CARTOONIST Peter Leech has re-created famous scenes in his own unique drawing style.
From the Jarrow Crusade to the Great North Run and Roman gladiators fighting in the Colosseum, Peter’s cartoons offer a unique perspective on historical events.
The 72-year-old’s artwork is on display at South Shields Museum and Art Gallery, in the town’s Ocean Road, until September.
Peter, who lives on the Holder House estate, in South Shields, said: “I’ve always been artistic, but I’ve only been cartooning now for about 10 years.
“I’m one of those people who has ants in my pants – I just can’t sit still, I’ve always got to be doing something.
“I’ve got a benign tremor in my hands and they shake terribly now. I used to do a lot of crafting and sculpting, but I can’t do that any more, but found that I could still draw.
“I draw just about anything and enjoy doing topical cartoons, and enjoy doing anything naval.
“Someone counted the heads on my Great North Run cartoon and apparently there are around 3,000, but of course the ones right at the back are just dots. It did take a while though.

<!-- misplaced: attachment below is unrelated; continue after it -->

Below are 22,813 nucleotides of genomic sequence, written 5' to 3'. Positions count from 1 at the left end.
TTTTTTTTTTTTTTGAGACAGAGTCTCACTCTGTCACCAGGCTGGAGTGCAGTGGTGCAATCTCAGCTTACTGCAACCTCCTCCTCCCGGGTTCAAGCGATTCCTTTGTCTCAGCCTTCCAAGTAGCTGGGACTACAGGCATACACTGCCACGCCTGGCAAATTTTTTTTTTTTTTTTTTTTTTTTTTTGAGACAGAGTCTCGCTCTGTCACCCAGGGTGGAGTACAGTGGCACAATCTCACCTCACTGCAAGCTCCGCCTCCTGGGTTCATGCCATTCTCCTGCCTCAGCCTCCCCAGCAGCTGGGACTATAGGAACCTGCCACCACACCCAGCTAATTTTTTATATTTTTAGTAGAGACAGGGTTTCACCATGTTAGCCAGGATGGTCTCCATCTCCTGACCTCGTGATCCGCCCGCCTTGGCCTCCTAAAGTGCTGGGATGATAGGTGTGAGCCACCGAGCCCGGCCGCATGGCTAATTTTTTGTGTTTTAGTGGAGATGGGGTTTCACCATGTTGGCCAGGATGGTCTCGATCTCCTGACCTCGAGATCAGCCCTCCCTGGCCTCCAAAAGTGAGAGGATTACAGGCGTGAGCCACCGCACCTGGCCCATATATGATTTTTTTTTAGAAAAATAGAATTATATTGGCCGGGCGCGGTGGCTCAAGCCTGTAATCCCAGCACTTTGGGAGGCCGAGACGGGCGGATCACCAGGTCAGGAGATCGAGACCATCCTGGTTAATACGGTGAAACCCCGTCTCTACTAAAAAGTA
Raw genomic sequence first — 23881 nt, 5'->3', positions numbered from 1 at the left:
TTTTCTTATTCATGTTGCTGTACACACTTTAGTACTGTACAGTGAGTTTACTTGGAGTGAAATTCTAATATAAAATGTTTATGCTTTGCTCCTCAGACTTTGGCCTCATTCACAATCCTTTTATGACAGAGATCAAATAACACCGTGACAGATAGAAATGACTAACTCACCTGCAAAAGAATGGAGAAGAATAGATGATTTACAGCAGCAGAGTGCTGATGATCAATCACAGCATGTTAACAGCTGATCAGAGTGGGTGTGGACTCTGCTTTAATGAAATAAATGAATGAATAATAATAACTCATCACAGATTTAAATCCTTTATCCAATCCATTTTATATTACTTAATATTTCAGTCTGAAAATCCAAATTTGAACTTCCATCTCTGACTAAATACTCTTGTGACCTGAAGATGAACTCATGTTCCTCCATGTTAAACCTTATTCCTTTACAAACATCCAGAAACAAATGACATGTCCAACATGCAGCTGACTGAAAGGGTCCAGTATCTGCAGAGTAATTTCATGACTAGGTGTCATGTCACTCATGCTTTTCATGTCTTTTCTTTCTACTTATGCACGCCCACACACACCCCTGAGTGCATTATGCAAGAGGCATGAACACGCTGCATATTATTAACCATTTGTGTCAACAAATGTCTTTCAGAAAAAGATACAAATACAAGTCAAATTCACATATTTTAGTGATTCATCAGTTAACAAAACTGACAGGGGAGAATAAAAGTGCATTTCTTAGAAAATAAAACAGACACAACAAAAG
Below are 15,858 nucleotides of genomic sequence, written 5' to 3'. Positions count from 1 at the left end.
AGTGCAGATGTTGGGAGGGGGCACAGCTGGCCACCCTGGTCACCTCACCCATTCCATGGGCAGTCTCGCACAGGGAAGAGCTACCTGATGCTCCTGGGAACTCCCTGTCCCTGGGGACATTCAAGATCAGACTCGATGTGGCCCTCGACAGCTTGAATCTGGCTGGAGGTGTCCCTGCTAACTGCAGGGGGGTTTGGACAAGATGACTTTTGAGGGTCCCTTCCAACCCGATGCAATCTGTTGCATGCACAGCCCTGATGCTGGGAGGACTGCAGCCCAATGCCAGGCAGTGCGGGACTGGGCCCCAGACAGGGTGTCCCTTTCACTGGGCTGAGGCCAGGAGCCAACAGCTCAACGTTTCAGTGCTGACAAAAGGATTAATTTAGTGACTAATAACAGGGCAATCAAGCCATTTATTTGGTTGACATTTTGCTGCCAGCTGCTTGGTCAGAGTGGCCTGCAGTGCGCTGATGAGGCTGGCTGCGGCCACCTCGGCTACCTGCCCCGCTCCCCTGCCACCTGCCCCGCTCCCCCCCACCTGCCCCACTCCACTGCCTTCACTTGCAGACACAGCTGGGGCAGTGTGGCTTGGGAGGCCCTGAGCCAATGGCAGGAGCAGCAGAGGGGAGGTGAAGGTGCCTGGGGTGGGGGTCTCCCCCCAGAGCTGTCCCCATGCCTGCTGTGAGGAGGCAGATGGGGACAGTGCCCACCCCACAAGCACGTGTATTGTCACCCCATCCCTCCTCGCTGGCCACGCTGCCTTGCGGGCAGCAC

“I’ve drawn a lot of scenes in South Shields as well, but they were some of my earliest cartoons and they weren’t the best, so I’ve left them out of the exhibition.”
Peter was born in London and lived there until his late teens, when he joined the Merchant Navy as an engine room boy.
He met his wife, Sylvia, after he joined Readheads shipyard, in South Shields, and the couple, who have two children and three grandchildren, recently celebrated their 50th wedding anniversary.
Peter also lived in Pennywell, Sunderland, for a short while, when he joined the Sunderland Borough Police.
He retired from the force in 1993 and has since spent his time developing his art and craft abilities.
Peter has also created a series of jigsaws with a twist, in that the picture on the box is not the finished picture on the puzzle.
The finished puzzle scene has moved on from the one on the box with chaotic consequences. He calls them the Whatever Next jigsaws.
He said: “I liked the idea of those Wasgij puzzles, where the picture you’re making isn’t the same as what’s on the box, so I came up with my own version of them.
“Seeing my cartoons in an exhibition is very exciting. I’ve had artist exhibitions before with my wife, who is a watercolourist, but this is my first one that is just cartoons.
“It’s lovely to see them up on the walls, and I’ve had a lot of lovely comments from the people who have seen them so far.
“Hopefully this won’t be my last exhibition.”
Peter’s 500-piece jigsaws are on sale in the museum shop for £14 each.
The museum is open from 10am to 5pm Monday to Friday, 11am to 4pm on Saturdays and closed on Sundays. Admission is free.